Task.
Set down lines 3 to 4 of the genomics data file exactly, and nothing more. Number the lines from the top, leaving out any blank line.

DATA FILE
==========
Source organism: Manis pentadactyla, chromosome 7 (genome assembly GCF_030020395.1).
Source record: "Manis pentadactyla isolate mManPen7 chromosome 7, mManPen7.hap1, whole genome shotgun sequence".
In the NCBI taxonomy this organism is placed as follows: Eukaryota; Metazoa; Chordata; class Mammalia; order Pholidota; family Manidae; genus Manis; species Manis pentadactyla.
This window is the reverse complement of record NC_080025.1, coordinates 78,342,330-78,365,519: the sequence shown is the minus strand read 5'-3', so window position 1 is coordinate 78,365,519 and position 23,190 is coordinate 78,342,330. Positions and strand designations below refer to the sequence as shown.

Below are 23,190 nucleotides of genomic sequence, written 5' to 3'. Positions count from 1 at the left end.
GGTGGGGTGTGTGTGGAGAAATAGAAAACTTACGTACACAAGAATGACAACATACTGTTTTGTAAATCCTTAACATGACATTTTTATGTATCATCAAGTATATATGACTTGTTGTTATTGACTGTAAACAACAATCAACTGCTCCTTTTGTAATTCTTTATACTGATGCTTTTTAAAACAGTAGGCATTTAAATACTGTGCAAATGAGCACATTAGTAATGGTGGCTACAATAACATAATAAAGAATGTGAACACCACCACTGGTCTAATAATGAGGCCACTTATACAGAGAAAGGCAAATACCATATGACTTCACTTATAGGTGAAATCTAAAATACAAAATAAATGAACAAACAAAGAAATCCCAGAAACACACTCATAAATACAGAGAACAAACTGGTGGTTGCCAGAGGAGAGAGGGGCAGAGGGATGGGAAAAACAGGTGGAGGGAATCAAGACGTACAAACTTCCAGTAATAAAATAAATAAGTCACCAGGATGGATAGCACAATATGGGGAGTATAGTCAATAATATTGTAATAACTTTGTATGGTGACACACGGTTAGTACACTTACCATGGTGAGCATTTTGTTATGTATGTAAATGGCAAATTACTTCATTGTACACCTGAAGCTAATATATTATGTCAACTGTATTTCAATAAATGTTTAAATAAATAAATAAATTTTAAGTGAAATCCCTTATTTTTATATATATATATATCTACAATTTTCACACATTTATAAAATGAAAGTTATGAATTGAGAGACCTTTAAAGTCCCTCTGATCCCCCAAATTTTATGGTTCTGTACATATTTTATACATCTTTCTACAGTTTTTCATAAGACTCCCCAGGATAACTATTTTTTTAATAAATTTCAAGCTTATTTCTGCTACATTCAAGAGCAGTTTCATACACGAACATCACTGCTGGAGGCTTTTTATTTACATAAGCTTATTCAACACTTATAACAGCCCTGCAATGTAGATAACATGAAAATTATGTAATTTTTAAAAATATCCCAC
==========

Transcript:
In the NCBI taxonomy this organism is placed as follows: Eukaryota; Metazoa; Chordata; class Mammalia; order Pholidota; family Manidae; genus Manis; species Manis pentadactyla.
This window is the reverse complement of record NC_080025.1, coordinates 78,342,330-78,365,519: the sequence shown is the minus strand read 5'-3', so window position 1 is coordinate 78,365,519 and position 23,190 is coordinate 78,342,330. Positions and strand designations below refer to the sequence as shown.